The Ship Recycling project at the Turku Repair Yard in Naantali has been completed. In the three-year project, funded by Tekes, six vessels were dismantled and recycled on an experimental basis. The background of the project is the EU Ship Recycling Regulation, which states that after 2018, EU-flagged or European-owned vessels can only be recycled on shipyards approved for that purpose. In the past, majority of the world’s fleet has ended up being scrapped in Asia under conditions that do not meet European safety and environmental standards. There is a growing need for sustainable ship recycling in Europe due to tighter requirements and a general shift in attitudes. “The ship recycling business in Finland is justified from the point of view of national economy and security of supply, as well as from the environmental point of view, because the standards are high”, says Jussi Mälkiä, Chairman of the Board of Meriaura. Meriaura was involved in the project in finding and acquiring the recyclable vessels, supervising the recycling operations, and supplying and transporting recyclable materials for reuse.
The vessels recycled within the project were between 12 and 82 meters long and were mechanically dismantled either by an excavator equipped with a cutting tool or by oxy-fuel cutting. According to Mälkiä, the development of dismantling technology should be invested in: “Last time Meriaura was involved in ship dismantling some 20 years ago, the technology was exactly the same as it is now. It is old-fashioned and should be updated.” In addition, the northern location of Finland, the long winter and high labour costs are challenging for ship recycling. According to Mälkiä, there would be a need for a shipyard that could specialize solely in the recycling business and where repairs would not affect operational performance. There are no such shipyards in Finland with sufficient storage space for the ships waiting for dismantling and for the metals to be recycled. During the project, the Turku Repair Yard was listed among the EU-approved demolition yards. It meets all the requirements of sustainable demolition, meaning that demolition can be done efficiently and completely without emissions. “In the event of a possible accident or shipwreck, it is important that there is also a dismantling dock for occasional use in Finland. Our cooperation partner Hans Langh also showed that they are capable and prepared for the treatment and disposal of hazardous waste,” Mälkiä says.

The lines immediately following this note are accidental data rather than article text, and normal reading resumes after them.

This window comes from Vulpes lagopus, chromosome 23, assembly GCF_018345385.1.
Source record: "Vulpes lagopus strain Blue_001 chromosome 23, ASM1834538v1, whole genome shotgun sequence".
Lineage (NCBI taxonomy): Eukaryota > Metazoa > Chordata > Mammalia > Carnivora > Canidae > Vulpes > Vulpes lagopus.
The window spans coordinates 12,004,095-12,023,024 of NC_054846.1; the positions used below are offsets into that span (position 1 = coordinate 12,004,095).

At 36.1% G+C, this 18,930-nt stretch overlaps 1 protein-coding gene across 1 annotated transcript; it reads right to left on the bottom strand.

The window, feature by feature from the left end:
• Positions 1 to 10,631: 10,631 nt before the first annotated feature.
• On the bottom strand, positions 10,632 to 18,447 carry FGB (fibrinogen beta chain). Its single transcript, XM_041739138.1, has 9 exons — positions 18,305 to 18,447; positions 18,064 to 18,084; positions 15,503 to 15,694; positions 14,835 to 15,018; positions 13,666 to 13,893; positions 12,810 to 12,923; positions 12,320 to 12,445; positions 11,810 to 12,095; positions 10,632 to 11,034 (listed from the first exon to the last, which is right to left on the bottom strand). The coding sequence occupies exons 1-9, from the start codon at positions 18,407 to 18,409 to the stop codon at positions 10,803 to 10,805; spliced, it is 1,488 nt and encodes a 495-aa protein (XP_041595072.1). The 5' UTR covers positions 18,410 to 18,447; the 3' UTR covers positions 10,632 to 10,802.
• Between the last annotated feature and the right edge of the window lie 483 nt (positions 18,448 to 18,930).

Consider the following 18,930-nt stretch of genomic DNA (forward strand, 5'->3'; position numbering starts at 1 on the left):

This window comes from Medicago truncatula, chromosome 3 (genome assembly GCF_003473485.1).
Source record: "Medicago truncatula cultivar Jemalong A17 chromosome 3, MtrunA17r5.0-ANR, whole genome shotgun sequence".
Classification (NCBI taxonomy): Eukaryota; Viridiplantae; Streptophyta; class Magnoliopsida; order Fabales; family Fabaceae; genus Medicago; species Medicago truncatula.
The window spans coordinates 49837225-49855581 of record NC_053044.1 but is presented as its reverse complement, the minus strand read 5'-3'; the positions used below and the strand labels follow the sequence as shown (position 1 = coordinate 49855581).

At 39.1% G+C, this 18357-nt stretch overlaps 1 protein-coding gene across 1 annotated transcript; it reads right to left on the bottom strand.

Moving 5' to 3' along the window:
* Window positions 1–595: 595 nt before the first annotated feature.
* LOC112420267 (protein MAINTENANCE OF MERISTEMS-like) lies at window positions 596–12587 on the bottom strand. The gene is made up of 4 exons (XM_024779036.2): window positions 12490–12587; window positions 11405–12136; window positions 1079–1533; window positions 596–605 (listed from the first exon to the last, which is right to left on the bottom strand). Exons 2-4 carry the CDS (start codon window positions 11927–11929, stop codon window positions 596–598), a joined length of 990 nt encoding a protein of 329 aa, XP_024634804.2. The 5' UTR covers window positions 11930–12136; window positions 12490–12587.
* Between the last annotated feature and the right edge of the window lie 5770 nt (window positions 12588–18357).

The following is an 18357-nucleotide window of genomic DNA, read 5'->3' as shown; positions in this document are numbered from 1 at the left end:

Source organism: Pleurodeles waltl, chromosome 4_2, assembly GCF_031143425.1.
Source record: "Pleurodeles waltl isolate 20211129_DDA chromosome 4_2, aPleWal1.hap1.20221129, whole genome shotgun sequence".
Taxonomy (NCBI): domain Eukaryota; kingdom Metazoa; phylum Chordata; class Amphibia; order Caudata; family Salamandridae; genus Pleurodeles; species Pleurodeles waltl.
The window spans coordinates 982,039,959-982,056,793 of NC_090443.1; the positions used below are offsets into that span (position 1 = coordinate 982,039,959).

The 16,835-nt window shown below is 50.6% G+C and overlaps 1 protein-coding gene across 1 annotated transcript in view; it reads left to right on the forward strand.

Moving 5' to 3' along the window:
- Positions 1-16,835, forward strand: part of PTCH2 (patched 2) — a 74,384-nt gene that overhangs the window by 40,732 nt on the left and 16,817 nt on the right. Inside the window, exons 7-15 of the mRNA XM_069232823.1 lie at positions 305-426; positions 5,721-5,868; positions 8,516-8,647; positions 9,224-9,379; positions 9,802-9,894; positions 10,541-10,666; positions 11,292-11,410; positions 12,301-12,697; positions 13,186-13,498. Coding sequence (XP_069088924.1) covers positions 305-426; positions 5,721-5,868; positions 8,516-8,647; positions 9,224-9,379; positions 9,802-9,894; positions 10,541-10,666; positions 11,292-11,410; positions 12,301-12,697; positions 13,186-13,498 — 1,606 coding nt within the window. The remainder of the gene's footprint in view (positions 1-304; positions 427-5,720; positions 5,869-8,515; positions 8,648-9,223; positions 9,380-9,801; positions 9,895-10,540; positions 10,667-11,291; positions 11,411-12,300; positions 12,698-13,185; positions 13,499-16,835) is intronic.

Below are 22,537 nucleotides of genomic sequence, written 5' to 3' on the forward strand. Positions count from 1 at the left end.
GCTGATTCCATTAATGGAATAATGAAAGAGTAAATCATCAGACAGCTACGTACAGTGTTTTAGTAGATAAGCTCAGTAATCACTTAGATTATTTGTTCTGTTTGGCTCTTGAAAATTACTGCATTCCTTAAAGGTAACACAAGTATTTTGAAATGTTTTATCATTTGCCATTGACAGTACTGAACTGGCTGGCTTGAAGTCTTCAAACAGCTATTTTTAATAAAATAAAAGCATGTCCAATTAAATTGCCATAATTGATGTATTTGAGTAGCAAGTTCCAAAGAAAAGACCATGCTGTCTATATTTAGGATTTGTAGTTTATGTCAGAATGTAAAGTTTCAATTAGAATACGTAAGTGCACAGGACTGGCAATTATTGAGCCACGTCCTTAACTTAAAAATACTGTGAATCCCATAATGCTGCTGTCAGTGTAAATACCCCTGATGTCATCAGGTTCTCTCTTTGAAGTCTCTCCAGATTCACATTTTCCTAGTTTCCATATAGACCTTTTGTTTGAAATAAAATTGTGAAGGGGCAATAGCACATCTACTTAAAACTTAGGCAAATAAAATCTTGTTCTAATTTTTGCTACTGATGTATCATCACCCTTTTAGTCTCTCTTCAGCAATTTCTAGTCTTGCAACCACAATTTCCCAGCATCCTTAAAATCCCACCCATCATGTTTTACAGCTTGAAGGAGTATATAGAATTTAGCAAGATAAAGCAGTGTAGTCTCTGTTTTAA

The recycling project of small vessels carried out at the Turku Repair Yard achieved significant publicity in Finland. The ambiguity of the legislation, as well as the negative attitude brought up by an external party towards ship recycling resulted a complaint that lengthened the project unnecessarily.
All hazardous waste and non-recyclable materials from the dismantled ships have been safely and properly disposed, the scrap metal has been sorted and recycled back to raw material and there were no emissions into the environment.
Blue White Eagle was the first vessel dismantled in the ship recycling project. It was towed to Naantali from Lake Saimaa.